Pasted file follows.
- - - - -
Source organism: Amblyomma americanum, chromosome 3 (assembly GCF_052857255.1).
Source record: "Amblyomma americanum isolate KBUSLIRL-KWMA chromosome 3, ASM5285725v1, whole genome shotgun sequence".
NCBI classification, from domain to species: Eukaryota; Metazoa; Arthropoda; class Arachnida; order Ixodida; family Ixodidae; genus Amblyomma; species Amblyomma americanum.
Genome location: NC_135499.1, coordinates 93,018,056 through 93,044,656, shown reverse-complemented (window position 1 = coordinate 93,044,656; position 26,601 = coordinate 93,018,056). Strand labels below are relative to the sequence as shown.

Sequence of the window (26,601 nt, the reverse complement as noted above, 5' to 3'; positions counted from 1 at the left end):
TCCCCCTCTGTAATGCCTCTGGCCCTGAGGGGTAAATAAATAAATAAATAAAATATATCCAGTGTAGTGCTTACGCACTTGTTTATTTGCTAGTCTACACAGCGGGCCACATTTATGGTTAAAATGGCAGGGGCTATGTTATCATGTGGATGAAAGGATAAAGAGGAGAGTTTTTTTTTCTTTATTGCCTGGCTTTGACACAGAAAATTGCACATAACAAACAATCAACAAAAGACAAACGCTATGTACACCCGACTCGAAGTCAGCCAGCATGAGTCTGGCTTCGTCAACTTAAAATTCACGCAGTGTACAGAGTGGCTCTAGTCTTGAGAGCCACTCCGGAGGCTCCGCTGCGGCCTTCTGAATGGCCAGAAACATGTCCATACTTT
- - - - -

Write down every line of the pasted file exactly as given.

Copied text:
Source organism: Amblyomma americanum, chromosome 3 (assembly GCF_052857255.1).
Source record: "Amblyomma americanum isolate KBUSLIRL-KWMA chromosome 3, ASM5285725v1, whole genome shotgun sequence".
NCBI classification, from domain to species: Eukaryota; Metazoa; Arthropoda; class Arachnida; order Ixodida; family Ixodidae; genus Amblyomma; species Amblyomma americanum.
Genome location: NC_135499.1, coordinates 93,018,056 through 93,044,656, shown reverse-complemented (window position 1 = coordinate 93,044,656; position 26,601 = coordinate 93,018,056). Strand labels below are relative to the sequence as shown.

Sequence of the window (26,601 nt, the reverse complement as noted above, 5' to 3'; positions counted from 1 at the left end):
TCCCCCTCTGTAATGCCTCTGGCCCTGAGGGGTAAATAAATAAATAAATAAAATATATCCAGTGTAGTGCTTACGCACTTGTTTATTTGCTAGTCTACACAGCGGGCCACATTTATGGTTAAAATGGCAGGGGCTATGTTATCATGTGGATGAAAGGATAAAGAGGAGAGTTTTTTTTTCTTTATTGCCTGGCTTTGACACAGAAAATTGCACATAACAAACAATCAACAAAAGACAAACGCTATGTACACCCGACTCGAAGTCAGCCAGCATGAGTCTGGCTTCGTCAACTTAAAATTCACGCAGTGTACAGAGTGGCTCTAGTCTTGAGAGCCACTCCGGAGGCTCCGCTGCGGCCTTCTGAATGGCCAGAAACATGTCCATACTTT